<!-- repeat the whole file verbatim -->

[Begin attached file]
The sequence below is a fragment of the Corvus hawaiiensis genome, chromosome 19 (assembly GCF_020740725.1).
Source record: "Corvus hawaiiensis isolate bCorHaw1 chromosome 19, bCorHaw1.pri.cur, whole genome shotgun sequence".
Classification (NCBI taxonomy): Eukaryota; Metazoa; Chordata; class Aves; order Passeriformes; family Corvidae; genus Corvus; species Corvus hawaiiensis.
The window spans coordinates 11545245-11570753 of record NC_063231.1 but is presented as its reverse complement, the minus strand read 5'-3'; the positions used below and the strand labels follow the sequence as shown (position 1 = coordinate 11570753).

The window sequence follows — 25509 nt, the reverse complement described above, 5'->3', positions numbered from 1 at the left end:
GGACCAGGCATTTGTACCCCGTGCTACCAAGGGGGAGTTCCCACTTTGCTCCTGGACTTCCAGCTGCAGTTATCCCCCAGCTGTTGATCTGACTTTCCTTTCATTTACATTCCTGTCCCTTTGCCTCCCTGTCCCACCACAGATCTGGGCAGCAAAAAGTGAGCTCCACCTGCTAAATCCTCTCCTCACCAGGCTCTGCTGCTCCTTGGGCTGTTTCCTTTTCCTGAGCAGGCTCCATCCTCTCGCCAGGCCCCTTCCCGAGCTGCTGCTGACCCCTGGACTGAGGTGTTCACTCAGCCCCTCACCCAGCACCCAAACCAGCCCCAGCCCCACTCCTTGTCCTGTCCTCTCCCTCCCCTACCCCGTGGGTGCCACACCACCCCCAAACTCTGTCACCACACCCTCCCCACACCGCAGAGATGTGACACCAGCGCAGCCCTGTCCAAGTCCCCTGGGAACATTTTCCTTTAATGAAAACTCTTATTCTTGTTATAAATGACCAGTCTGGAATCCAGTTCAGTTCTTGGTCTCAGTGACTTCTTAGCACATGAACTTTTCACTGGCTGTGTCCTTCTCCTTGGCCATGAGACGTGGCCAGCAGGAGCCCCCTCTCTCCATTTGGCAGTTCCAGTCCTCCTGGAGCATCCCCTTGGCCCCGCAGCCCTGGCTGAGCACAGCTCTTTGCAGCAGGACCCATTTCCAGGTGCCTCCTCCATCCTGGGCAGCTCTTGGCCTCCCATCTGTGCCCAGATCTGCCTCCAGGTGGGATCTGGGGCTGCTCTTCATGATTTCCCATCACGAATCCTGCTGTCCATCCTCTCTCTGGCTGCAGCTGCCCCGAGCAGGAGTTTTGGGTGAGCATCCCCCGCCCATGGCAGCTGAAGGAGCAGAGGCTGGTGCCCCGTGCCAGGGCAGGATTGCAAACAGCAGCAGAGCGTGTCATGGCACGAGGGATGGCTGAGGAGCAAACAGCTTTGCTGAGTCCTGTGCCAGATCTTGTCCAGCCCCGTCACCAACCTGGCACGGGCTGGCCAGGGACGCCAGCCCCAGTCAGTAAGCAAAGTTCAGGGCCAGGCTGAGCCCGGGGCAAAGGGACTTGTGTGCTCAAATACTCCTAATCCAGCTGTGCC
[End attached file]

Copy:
The sequence below is a fragment of the Corvus hawaiiensis genome, chromosome 19 (assembly GCF_020740725.1).
Source record: "Corvus hawaiiensis isolate bCorHaw1 chromosome 19, bCorHaw1.pri.cur, whole genome shotgun sequence".
Classification (NCBI taxonomy): Eukaryota; Metazoa; Chordata; class Aves; order Passeriformes; family Corvidae; genus Corvus; species Corvus hawaiiensis.
The window spans coordinates 11545245-11570753 of record NC_063231.1 but is presented as its reverse complement, the minus strand read 5'-3'; the positions used below and the strand labels follow the sequence as shown (position 1 = coordinate 11570753).

The window sequence follows — 25509 nt, the reverse complement described above, 5'->3', positions numbered from 1 at the left end:
GGACCAGGCATTTGTACCCCGTGCTACCAAGGGGGAGTTCCCACTTTGCTCCTGGACTTCCAGCTGCAGTTATCCCCCAGCTGTTGATCTGACTTTCCTTTCATTTACATTCCTGTCCCTTTGCCTCCCTGTCCCACCACAGATCTGGGCAGCAAAAAGTGAGCTCCACCTGCTAAATCCTCTCCTCACCAGGCTCTGCTGCTCCTTGGGCTGTTTCCTTTTCCTGAGCAGGCTCCATCCTCTCGCCAGGCCCCTTCCCGAGCTGCTGCTGACCCCTGGACTGAGGTGTTCACTCAGCCCCTCACCCAGCACCCAAACCAGCCCCAGCCCCACTCCTTGTCCTGTCCTCTCCCTCCCCTACCCCGTGGGTGCCACACCACCCCCAAACTCTGTCACCACACCCTCCCCACACCGCAGAGATGTGACACCAGCGCAGCCCTGTCCAAGTCCCCTGGGAACATTTTCCTTTAATGAAAACTCTTATTCTTGTTATAAATGACCAGTCTGGAATCCAGTTCAGTTCTTGGTCTCAGTGACTTCTTAGCACATGAACTTTTCACTGGCTGTGTCCTTCTCCTTGGCCATGAGACGTGGCCAGCAGGAGCCCCCTCTCTCCATTTGGCAGTTCCAGTCCTCCTGGAGCATCCCCTTGGCCCCGCAGCCCTGGCTGAGCACAGCTCTTTGCAGCAGGACCCATTTCCAGGTGCCTCCTCCATCCTGGGCAGCTCTTGGCCTCCCATCTGTGCCCAGATCTGCCTCCAGGTGGGATCTGGGGCTGCTCTTCATGATTTCCCATCACGAATCCTGCTGTCCATCCTCTCTCTGGCTGCAGCTGCCCCGAGCAGGAGTTTTGGGTGAGCATCCCCCGCCCATGGCAGCTGAAGGAGCAGAGGCTGGTGCCCCGTGCCAGGGCAGGATTGCAAACAGCAGCAGAGCGTGTCATGGCACGAGGGATGGCTGAGGAGCAAACAGCTTTGCTGAGTCCTGTGCCAGATCTTGTCCAGCCCCGTCACCAACCTGGCACGGGCTGGCCAGGGACGCCAGCCCCAGTCAGTAAGCAAAGTTCAGGGCCAGGCTGAGCCCGGGGCAAAGGGACTTGTGTGCTCAAATACTCCTAATCCAGCTGTGCC